7. Demonstrating empathy for those whom are wounded in body, mind, and spirit
  8. Loving others in they that Jesus loved others–serving, listening, and helping
  9. Delighting in the beauty of creation
  10. Avoiding the pitfalls of philosophical arguments that see to reject the ontological foundation and basis of Christianity.


Christians who are counselors can benefit from the social constructionist’s emphasis on community and its effects on human beings as well as the postmodern emphases on relationships and their impact on the way human beings perceive the world.  Christianity has within its meta-narrative these two values as core representations of what it means to be in relationship with God and his creation.  Additionally, Christians can find value on the emphasis of story in Narrative therapy, as it illustrates what Christianity describes as a consistent and common feature in humanity—sinful behavior that affects all people in all places.  Obviously, the counselor is restricted by the ACA Code of Ethics from imposing his or her own values on the client, however the Christian counselor is well equipped with tools for engaging clients who are suffering, hurting, and or wounded particularly by their own choices or the choices of others.

Christians who are counselors have the ability to enter counseling without judgement of the client’s choices because he or she knows that all have humanity has sinned (Romans 3:23) and consequently all of humanity is in need of salvation.  This produces humility, compassion, and love for others.  The Christian who is a counselor is able to use silent prayer before and after counseling for his or her clients.  This provides an opportunity to trust the work of the Holy Spirit.  The pressure or desire to measure the progress of the counseling process eases, as the Christian who is a counselor, places his or her efforts in the guiding work of the Holy Spirit.  The Christian who is a counselor is not surprised or confounded by other religious perspectives because he or she knows that human beings are spiritual beings created to worship, filled with desires and have the capacity to sin (Romans 1:21; 2 Timothy 4:3-4).  Lastly, the Christian who is a counselor is able to cast aside his or her own “agenda” for counseling because he or she knows that God is the ultimate counselor and is able to fully engage humanity without the “help” of human beings.  The Christian meta-narrative offers the best, most concrete approach for authenticity in the counseling relationship because it is in Christianity one recognizes there is no longer a need to hide behind a self-created identity grounded in materialistic or naturalistic values of self-promotion.  Christianity offers a new hope, a new creation, and new identity to those of believe in Jesus Christ (Ephesians 1-2).  As a result the Christian who is a counselor is equipped to fully engage the problems of humanity with an understanding and self-less approach unrivaled by its secular counter-approaches.  Consequently, the ultimate pedagogy for the Christian who is a counselor, is an attitude of a servant.  Counseling is not about the counselor but the client and the client is best served by an attentive counselor who is able to serve the client by giving his or her time to the client in order to build a counseling relationship grounded in trust.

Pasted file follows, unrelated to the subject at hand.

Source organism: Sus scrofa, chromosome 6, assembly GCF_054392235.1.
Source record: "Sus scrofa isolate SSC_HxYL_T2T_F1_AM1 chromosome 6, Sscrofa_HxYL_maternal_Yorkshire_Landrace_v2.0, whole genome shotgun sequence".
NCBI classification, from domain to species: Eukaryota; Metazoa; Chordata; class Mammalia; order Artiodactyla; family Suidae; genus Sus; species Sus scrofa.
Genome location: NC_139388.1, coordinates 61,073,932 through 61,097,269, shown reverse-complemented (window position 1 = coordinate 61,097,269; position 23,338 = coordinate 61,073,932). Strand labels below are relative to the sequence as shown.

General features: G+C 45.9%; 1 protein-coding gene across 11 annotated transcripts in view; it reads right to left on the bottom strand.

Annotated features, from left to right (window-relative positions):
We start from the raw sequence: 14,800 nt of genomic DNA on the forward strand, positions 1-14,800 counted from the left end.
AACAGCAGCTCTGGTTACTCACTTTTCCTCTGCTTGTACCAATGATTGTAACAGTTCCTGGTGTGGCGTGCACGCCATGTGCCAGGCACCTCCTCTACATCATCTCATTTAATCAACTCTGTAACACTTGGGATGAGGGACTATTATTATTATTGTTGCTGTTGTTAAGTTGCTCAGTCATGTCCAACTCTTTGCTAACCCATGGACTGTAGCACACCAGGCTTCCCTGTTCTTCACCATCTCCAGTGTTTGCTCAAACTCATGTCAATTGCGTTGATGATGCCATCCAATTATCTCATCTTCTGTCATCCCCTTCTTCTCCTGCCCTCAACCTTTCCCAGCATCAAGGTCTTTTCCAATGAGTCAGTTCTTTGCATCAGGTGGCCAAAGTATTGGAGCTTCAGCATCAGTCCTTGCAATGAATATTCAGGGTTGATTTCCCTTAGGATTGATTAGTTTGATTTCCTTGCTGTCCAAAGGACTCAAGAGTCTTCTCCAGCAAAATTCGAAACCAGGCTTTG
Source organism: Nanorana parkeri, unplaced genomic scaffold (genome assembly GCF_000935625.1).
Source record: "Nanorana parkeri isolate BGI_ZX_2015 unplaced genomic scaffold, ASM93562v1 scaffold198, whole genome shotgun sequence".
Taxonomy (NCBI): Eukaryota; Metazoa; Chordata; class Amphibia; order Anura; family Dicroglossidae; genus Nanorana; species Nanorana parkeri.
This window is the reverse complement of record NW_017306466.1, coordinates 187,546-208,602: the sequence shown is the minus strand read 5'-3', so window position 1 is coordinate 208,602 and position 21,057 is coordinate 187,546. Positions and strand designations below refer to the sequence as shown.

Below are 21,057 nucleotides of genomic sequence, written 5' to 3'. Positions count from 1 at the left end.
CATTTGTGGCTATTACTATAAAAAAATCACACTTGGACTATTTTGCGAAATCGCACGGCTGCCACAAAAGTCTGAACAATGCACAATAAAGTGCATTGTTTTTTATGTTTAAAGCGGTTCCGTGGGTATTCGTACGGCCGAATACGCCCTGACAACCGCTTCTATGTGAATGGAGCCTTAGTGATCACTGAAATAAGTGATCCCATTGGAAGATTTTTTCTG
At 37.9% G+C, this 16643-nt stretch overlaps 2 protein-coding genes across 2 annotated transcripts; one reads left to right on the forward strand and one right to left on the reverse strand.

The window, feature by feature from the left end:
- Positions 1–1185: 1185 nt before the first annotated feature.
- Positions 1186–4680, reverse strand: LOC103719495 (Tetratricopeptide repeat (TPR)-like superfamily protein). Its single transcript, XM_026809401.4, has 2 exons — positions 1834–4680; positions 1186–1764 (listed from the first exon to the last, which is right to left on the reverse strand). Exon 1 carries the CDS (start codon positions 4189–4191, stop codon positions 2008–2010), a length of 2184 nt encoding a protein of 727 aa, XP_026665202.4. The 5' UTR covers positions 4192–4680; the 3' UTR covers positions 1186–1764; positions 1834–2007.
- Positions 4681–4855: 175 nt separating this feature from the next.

All of these tools are examples of ways Christians who are counselors may live out their faith without imposing their values on the client, yet at the same time remain true to the Christian meta-narrative, the Gospel, and the God who has acted in time and space to offer salvation to mankind.


Biever, J. L., de, l. F., Cashion, L., & Franklin, C. (1998). The social construction of gender: A comparison of feminist and postmodern approaches. Counselling Psychology Quarterly, 11(2), 163-179.

Blanton, P. G. (2008). Integrating postmodern and christian contemplative thought: Building a theoretical framework. Journal of Psychology and Christianity, 27(1), 73-84.

Dockery, David S. The Challenge Of Postmodernism. 1st ed. Grand Rapids, Mich.: Baker Academic, 2001. Print.

Hansen, J. T. (2015). The relevance of postmodernism to counselors and counseling practice. Journal of Mental Health Counseling, 37(4), 355-363.

Philp, K., Guy, G., & Lowe, R. (2007). SOCIAL CONSTRUCTIONIST SUPERVISION OR SUPERVISION AS SOCIAL CONSTRUCTION? SOME DILEMMAS. Journal of Systemic Therapies, 26(1), 51-62.

Watson, P. J. (2011). Whose psychology? which rationality? christian psychology within an ideological surround after postmodernism. Journal of Psychology and Christianity, 30(4), 307-316.